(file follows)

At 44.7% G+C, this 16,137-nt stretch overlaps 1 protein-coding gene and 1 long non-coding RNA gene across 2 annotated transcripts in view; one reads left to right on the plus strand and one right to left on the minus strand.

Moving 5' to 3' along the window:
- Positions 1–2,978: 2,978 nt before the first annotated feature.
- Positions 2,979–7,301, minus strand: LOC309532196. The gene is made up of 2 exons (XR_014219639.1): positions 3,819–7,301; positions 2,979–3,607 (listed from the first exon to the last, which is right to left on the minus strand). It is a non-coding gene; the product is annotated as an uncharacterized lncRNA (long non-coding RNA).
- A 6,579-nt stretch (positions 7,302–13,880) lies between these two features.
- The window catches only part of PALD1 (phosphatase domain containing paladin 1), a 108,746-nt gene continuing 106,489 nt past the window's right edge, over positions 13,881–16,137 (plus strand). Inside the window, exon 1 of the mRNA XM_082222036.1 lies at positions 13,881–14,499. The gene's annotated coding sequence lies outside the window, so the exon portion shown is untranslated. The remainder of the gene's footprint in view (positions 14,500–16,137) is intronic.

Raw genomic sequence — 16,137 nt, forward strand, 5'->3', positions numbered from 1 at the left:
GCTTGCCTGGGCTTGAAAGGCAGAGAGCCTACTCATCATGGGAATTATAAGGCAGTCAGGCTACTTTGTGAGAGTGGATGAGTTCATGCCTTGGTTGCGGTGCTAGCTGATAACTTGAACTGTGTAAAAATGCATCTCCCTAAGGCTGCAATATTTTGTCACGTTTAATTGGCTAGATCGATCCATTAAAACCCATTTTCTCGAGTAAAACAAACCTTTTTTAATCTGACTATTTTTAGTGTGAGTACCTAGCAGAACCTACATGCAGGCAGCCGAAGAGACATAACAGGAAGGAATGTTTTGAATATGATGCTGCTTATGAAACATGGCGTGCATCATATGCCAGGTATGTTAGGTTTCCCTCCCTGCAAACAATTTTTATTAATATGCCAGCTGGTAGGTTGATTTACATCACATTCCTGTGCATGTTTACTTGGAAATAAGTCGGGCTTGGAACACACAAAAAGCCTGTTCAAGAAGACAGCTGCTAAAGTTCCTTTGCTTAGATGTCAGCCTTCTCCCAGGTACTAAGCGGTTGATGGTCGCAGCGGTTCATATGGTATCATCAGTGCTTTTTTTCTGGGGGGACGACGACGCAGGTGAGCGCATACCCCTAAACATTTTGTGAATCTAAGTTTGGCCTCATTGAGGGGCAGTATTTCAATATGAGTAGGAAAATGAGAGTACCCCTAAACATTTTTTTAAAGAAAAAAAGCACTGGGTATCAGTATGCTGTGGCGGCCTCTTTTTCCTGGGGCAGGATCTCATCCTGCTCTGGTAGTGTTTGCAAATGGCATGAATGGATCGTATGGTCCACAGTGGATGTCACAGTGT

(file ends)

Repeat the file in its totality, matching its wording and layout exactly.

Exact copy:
At 44.7% G+C, this 16,137-nt stretch overlaps 1 protein-coding gene and 1 long non-coding RNA gene across 2 annotated transcripts in view; one reads left to right on the plus strand and one right to left on the minus strand.

Moving 5' to 3' along the window:
- Positions 1–2,978: 2,978 nt before the first annotated feature.
- Positions 2,979–7,301, minus strand: LOC309532196. The gene is made up of 2 exons (XR_014219639.1): positions 3,819–7,301; positions 2,979–3,607 (listed from the first exon to the last, which is right to left on the minus strand). It is a non-coding gene; the product is annotated as an uncharacterized lncRNA (long non-coding RNA).
- A 6,579-nt stretch (positions 7,302–13,880) lies between these two features.
- The window catches only part of PALD1 (phosphatase domain containing paladin 1), a 108,746-nt gene continuing 106,489 nt past the window's right edge, over positions 13,881–16,137 (plus strand). Inside the window, exon 1 of the mRNA XM_082222036.1 lies at positions 13,881–14,499. The gene's annotated coding sequence lies outside the window, so the exon portion shown is untranslated. The remainder of the gene's footprint in view (positions 14,500–16,137) is intronic.

Raw genomic sequence — 16,137 nt, forward strand, 5'->3', positions numbered from 1 at the left:
GCTTGCCTGGGCTTGAAAGGCAGAGAGCCTACTCATCATGGGAATTATAAGGCAGTCAGGCTACTTTGTGAGAGTGGATGAGTTCATGCCTTGGTTGCGGTGCTAGCTGATAACTTGAACTGTGTAAAAATGCATCTCCCTAAGGCTGCAATATTTTGTCACGTTTAATTGGCTAGATCGATCCATTAAAACCCATTTTCTCGAGTAAAACAAACCTTTTTTAATCTGACTATTTTTAGTGTGAGTACCTAGCAGAACCTACATGCAGGCAGCCGAAGAGACATAACAGGAAGGAATGTTTTGAATATGATGCTGCTTATGAAACATGGCGTGCATCATATGCCAGGTATGTTAGGTTTCCCTCCCTGCAAACAATTTTTATTAATATGCCAGCTGGTAGGTTGATTTACATCACATTCCTGTGCATGTTTACTTGGAAATAAGTCGGGCTTGGAACACACAAAAAGCCTGTTCAAGAAGACAGCTGCTAAAGTTCCTTTGCTTAGATGTCAGCCTTCTCCCAGGTACTAAGCGGTTGATGGTCGCAGCGGTTCATATGGTATCATCAGTGCTTTTTTTCTGGGGGGACGACGACGCAGGTGAGCGCATACCCCTAAACATTTTGTGAATCTAAGTTTGGCCTCATTGAGGGGCAGTATTTCAATATGAGTAGGAAAATGAGAGTACCCCTAAACATTTTTTTAAAGAAAAAAAGCACTGGGTATCAGTATGCTGTGGCGGCCTCTTTTTCCTGGGGCAGGATCTCATCCTGCTCTGGTAGTGTTTGCAAATGGCATGAATGGATCGTATGGTCCACAGTGGATGTCACAGTGT